Instant offense

Charles Robinson
Yahoo! Sports

More draft coverage: Notebook: Who's picking whom? | The best athlete | The top QB prospect | Impact offensive players | The decision makers |

Two months ago, Tennessee Titans general manager Floyd Reese stood at the NFL's scouting combine and rattled off several names: Mike Williams, Ronnie Brown, Braylon Edwards, Aaron Rodgers.

Reese's voice was monotone and his shoulders in a perpetual shrug. Best offensive player in the draft? Someone who's ready to step in and be an instant star?

"It's difficult to know right now," Reese said.

Not a whole lot has changed since. The freight train of debate has so much momentum it's likely it will last months beyond the draft – and into next season. Only then will the argument be settled, the same way we discovered the Detroit Lions were dead-on in last season's draft evaluations of wide receiver Roy Williams and running back Kevin Jones. And the same way we discovered that the Jacksonville Jaguars were at least a little off with their immediate expectations of wide receiver Reggie Williams.

In truth, the Jaguars will have plenty of time to save face with Williams – plenty of time to mold him into a dominant receiver and justify his high selection. Rarely do offensive prospects erupt in their first seasons in the NFL, which might make Detroit's 2004 duo of Williams and Jones (not to mention Pittsburgh Steelers quarterback Ben Roethlisberger) all the more special.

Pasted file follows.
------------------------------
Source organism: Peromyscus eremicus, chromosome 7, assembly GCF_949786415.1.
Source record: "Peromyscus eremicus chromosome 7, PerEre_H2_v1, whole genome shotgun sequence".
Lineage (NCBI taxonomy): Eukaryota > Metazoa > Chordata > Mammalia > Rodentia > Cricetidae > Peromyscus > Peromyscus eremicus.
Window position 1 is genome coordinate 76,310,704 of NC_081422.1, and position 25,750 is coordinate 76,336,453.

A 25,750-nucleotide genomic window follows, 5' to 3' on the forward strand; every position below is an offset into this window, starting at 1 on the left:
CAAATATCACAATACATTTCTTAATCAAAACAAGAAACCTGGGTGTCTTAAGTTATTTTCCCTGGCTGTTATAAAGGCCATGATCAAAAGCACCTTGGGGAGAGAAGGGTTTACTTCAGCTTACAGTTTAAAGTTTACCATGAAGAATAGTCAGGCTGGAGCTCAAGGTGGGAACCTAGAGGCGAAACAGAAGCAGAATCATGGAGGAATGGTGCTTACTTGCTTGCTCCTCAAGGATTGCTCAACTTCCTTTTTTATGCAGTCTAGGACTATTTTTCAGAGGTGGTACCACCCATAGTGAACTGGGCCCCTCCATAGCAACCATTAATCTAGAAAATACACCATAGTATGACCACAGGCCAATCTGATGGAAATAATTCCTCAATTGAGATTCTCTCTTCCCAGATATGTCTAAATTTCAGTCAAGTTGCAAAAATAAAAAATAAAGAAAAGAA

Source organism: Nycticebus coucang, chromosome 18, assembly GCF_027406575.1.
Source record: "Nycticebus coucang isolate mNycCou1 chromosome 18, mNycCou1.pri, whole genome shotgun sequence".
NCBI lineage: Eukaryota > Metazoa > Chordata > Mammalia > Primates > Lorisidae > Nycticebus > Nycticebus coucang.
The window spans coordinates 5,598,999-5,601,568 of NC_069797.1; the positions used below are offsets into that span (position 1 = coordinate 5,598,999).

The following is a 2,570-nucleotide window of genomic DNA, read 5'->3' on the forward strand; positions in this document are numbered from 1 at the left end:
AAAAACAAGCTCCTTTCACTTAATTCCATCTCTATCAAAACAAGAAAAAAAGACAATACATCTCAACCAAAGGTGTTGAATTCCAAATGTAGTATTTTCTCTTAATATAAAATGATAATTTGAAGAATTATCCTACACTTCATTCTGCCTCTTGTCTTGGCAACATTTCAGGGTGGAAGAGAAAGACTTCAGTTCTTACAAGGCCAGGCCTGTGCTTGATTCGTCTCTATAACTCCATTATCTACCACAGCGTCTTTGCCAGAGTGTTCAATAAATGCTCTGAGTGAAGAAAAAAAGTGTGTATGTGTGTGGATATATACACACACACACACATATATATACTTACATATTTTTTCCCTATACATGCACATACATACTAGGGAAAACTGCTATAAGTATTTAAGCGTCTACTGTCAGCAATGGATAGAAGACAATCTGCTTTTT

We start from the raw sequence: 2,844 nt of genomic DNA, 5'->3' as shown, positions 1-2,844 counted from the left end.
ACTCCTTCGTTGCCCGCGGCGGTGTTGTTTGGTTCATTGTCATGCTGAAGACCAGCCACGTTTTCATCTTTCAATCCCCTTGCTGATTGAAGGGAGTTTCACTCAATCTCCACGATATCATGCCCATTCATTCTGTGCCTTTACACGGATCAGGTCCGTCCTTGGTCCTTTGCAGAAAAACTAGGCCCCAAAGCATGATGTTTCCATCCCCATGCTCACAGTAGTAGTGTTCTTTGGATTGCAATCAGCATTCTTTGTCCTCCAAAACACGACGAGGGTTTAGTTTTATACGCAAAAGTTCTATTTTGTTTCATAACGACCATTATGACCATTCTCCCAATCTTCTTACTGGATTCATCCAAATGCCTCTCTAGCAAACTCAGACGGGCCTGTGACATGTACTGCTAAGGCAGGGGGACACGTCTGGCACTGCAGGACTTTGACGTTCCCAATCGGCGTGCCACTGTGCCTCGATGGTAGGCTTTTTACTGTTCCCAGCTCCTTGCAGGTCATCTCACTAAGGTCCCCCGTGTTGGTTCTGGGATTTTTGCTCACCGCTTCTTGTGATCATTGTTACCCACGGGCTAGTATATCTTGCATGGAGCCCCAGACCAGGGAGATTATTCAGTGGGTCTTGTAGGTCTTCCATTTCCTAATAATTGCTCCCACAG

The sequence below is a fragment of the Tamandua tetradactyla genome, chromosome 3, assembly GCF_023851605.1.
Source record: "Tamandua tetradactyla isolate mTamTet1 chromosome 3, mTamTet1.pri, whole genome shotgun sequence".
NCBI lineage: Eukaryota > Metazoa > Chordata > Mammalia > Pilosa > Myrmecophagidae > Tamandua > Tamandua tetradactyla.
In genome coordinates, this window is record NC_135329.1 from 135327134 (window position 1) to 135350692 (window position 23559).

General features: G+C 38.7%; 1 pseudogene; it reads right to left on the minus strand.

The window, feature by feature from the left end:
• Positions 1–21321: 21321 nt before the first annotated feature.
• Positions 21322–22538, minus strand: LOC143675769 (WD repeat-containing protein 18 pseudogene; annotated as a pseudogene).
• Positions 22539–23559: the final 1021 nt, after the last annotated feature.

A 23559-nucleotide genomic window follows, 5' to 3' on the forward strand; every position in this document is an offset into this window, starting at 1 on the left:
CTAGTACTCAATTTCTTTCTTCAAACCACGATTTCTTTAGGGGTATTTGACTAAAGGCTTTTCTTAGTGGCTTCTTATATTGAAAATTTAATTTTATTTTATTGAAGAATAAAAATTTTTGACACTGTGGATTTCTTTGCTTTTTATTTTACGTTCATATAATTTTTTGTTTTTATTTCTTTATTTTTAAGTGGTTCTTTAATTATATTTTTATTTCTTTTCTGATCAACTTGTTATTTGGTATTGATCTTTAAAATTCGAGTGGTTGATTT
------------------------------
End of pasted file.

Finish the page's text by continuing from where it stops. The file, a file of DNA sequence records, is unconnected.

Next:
Only about a dozen offensive players made significant first-season impacts last year, and 2005 isn't likely to be any different. With this draft's girth in running backs and wide receivers, it's likely that somewhere in this current crop of draftees is another Kevin Jones, or perhaps a receiver who can light up secondaries as the Tampa Bay Buccaneers' Michael Clayton did last season. That's the personnel man's dream: finding talent that steps in and pays instant dividends.

Below are the offensive positions expected to produce at least one impact player in the NFL next season, along with the likeliest rookie to shine.


  • Aaron Rodgers, California
    Out of the top-two quarterbacks, Rodgers is most ready to start from day one. Most scouts think he has the release and accuracy to play right away. What he lacks are the decision-making adjustments and nuances of a pro quarterback – intangibles that typically take a few years to mature. While Rodgers doesn't have the potential to make the rookie impact of Peyton Manning, playing in the right offense (such as the San Francisco 49ers' scheme) would suit his transition and help him put up solid rookie numbers like David Carr or Joey Harrington. That should translate into something like 2,200 to 2,500 passing yards, 10 to 15 touchdowns and 10 to 15 interceptions.

As for Utah's Alex Smith, his lack of polish makes him a likely candidate to spend his first season watching from the bench, a la Philip Rivers and Carson Palmer. Others, like Auburn's Jason Campbell, Georgia's David Greene and Akron's Charlie Frye, will also spend a year or two getting groomed for the future.


  • Ronnie Brown, Auburn
    It's much easier for highly touted running backs to have an instant impact for two reasons: It's a more instinctual position than any other on offense, and marquee running backs are likely to get plenty of touches on offense.